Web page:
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Yokohama recalls texts describing 1923 ‘massacre’ of Koreans

Kyodo

The stir caused by a textbook’s descriptions of the mass lynching of Koreans following the 1923 Great Kanto Earthquake has prompted Yokohama’s board of education to order schools to collect the books from students.

In an unprecedented move, the board ordered municipal junior high schools to recall the 2012 edition of the book, a supplementary text, saying the use of the word “massacre” “can cause a misunderstanding.” The term has also been criticized by some historians.

Immediately after the Sept. 1, 1923, earthquake in the Kanto region, unconfirmed rumors spread that Koreans were rioting and committing acts of sabotage. Based on the rumors, the army, police and vigilantes killed many Koreans, as well as Chinese and Japanese mistaken for Koreans. It’s unclear because of the chaos how many were killed, but it’s thought the slayings topped 6,000 in Tokyo and Kanagawa Prefecture alone.

Previous editions of the text, titled “Wakaru Yokohama” (“Understanding Yokohama”) and edited by the board, said “some members of the vigilante corps killed Koreans.” The book was first published in 2009.

However, the edition distributed in May 2012 states that “the military, the police and vigilante groups persecuted and massacred Koreans.” It also shows a picture of a cenotaph erected by Japanese as an expression of apology.

The revised entry made media headlines at home as well as in South Korea and China.

In July 2012, a municipal assembly member from the Liberal Democratic Party took up the issue during a session, saying: “It could affect historical concepts in our country and diplomatic relations. It is not a matter only for Yokohama.”

The board of education’s chairman at the time pledged to revise the edition and recall the books already distributed.

The board later reprimanded the person in charge of the revision, criticizing the decision-making process as inappropriate. The 2013 edition reinstated the description and a recall was begun of the 2012 version.

The board also twice instructed school principals to collect all the books and ask students who did not obey their reasons why.

On Wednesday, historians submitted a petition to Yokohama asking that the decision to recall the books be reversed.

  • Ron NJ

    I want to act surprised by this, but at this point that’s really difficult.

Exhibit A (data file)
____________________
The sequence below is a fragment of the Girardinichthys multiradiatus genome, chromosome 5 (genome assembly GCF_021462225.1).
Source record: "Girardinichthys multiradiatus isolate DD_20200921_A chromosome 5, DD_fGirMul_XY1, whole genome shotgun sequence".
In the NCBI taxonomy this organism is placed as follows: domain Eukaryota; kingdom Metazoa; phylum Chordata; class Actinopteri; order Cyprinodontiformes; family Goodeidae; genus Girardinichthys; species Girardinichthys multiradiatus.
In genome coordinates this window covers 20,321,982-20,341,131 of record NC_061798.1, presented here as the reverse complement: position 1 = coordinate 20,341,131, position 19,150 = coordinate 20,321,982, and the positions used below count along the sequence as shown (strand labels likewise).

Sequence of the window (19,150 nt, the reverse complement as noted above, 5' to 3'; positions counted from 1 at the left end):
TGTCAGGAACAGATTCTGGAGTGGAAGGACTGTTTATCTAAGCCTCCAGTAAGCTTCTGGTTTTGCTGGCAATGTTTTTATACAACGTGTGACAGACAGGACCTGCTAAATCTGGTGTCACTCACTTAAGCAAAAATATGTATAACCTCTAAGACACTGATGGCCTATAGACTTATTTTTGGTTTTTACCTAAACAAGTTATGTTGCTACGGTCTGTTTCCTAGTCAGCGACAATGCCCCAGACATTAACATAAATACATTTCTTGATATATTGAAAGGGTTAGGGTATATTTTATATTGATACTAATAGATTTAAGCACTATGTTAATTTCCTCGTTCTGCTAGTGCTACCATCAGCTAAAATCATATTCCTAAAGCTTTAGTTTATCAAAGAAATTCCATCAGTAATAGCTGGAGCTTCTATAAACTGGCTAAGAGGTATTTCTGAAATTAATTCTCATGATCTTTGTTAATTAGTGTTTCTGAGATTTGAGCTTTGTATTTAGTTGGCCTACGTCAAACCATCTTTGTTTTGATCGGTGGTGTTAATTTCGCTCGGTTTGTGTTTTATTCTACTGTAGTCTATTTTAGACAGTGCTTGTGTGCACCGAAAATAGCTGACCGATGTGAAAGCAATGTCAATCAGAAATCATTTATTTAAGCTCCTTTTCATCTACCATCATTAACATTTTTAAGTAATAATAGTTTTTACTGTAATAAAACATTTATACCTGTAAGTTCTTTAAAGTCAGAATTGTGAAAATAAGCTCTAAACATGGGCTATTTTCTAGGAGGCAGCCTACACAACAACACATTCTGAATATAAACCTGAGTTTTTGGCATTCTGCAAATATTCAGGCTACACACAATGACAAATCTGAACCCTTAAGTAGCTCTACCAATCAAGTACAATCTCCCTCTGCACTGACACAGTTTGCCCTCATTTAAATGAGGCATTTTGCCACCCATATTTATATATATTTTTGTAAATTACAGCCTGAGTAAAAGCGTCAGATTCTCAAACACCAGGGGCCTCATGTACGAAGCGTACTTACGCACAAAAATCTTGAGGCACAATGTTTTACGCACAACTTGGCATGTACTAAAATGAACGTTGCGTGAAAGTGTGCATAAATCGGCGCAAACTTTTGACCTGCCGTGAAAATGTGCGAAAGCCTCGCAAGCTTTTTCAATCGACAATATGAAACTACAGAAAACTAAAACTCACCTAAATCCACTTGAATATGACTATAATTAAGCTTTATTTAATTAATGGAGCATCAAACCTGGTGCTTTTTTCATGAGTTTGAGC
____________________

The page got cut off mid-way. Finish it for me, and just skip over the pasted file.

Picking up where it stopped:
• R0ninX3ph

      I am interested as to why it was okay for the 2009 version to say that Koreans were killed by some members of the vigilante corp, but the word “massacre” is going too far? Surely if they killed them unprovoked and the Koreans were unarmed, thats precisely what it was… A massacre…

      • Kazuhisa Nakatani

        maybe it’s because the japanese word “虐殺 (gyakusatsu/massacre)” is usually used in the context of military operations.

        the definition of “虐殺” is almost same as that of the english word “massacre”, but usage and implication is not.

      • http://ameblo.jp/cluttered-talk/ Michiko

        No, 虐殺 is not only for military operation, why do you drag such a weird interpretation into this?
        There’s no such definition or implication or context of 虐殺.
        虐殺 is just 虐殺, no special definition in Japanese like you’re saying.
        Don’t fool all of readers including native Japanese like me, I’m watching you not to mess around.

      • Kazuhisa Nakatani

        Do not jump the gun. I did NOT have a slightest intention to justify the move taken by Yokohama board of education. To be honest, I strongly oppose the revisionist point of view like PM Shinzo Abe and his supporters play with.

        > 虐殺 is just 虐殺, no special definition in Japanese

        Yes, exactory. As I explained, the definition of “虐殺” is the same as that of English word “massacre.” But just google “日本 虐殺”, and you will notice that vast majority of the search results involve the Japanese government or military, or both.

        It is a fact that the word “虐殺” in the context of Japanese modern history, quite frequently , refers to the atrocities committed by imperial Japanese army.

        To answer R0ninX3ph’s question, using the word “虐殺/massacre” is not “going too far.” But, unfortunately, it may have offered the revisionists in power an excuse to accuse the educational material.

        These days, like it or not, you have to be tactful to help students to learn historical facts.

      • http://ameblo.jp/cluttered-talk/ Michiko

        Thank you for your reply.